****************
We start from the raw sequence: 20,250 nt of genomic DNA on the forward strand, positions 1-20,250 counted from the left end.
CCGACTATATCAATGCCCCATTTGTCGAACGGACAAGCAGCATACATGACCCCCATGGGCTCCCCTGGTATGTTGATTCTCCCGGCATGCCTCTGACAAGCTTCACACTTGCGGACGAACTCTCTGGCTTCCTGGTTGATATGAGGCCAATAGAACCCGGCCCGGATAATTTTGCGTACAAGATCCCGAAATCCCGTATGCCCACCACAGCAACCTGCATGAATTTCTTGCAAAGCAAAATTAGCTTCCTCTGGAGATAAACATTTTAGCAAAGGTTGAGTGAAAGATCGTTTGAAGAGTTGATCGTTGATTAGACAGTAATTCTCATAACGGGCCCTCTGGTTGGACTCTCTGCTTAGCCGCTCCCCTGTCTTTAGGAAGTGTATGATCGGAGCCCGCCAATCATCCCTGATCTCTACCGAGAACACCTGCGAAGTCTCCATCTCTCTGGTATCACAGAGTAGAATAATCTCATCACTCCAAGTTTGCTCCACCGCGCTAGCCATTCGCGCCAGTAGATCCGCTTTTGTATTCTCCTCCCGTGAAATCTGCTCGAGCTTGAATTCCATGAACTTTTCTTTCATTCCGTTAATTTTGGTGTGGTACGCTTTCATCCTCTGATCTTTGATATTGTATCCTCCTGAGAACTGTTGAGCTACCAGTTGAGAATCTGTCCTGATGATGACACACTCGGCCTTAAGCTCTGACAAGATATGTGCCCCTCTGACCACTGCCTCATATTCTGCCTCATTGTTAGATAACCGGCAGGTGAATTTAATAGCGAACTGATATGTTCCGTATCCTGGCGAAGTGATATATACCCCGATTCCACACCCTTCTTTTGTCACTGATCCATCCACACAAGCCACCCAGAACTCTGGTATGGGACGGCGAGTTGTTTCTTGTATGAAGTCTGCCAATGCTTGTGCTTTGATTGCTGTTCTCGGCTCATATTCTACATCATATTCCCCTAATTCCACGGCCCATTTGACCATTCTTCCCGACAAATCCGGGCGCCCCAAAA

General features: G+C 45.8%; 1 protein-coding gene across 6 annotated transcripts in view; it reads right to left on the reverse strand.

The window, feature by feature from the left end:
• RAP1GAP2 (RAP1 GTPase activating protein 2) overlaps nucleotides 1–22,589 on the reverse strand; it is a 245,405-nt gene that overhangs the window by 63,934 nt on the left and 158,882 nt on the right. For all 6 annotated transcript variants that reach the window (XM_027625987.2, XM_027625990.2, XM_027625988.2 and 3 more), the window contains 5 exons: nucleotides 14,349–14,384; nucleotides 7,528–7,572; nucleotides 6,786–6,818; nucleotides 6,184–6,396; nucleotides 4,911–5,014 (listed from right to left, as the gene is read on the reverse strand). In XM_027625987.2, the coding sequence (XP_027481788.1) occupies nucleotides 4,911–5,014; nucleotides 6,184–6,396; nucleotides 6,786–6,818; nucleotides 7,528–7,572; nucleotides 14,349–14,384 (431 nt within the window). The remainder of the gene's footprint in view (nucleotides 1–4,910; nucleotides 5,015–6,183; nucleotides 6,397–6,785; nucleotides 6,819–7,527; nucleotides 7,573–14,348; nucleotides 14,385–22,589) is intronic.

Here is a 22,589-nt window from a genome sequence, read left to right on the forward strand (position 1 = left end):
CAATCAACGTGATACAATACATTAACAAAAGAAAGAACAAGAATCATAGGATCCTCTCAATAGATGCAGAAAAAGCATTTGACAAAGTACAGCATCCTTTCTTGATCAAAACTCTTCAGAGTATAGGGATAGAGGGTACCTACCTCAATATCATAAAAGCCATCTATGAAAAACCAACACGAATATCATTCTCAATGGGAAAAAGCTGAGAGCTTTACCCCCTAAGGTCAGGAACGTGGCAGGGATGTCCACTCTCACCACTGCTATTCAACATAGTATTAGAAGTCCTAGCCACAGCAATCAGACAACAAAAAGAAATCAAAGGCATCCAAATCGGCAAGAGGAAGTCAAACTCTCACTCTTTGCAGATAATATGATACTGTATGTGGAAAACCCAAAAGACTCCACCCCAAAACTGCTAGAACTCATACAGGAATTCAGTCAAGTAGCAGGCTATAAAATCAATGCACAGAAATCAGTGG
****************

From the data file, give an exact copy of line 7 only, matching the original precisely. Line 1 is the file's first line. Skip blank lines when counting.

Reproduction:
CAATCAACGTGATACAATACATTAACAAAAGAAAGAACAAGAATCATAGGATCCTCTCAATAGATGCAGAAAAAGCATTTGACAAAGTACAGCATCCTTTCTTGATCAAAACTCTTCAGAGTATAGGGATAGAGGGTACCTACCTCAATATCATAAAAGCCATCTATGAAAAACCAACACGAATATCATTCTCAATGGGAAAAAGCTGAGAGCTTTACCCCCTAAGGTCAGGAACGTGGCAGGGATGTCCACTCTCACCACTGCTATTCAACATAGTATTAGAAGTCCTAGCCACAGCAATCAGACAACAAAAAGAAATCAAAGGCATCCAAATCGGCAAGAGGAAGTCAAACTCTCACTCTTTGCAGATAATATGATACTGTATGTGGAAAACCCAAAAGACTCCACCCCAAAACTGCTAGAACTCATACAGGAATTCAGTCAAGTAGCAGGCTATAAAATCAATGCACAGAAATCAGTGG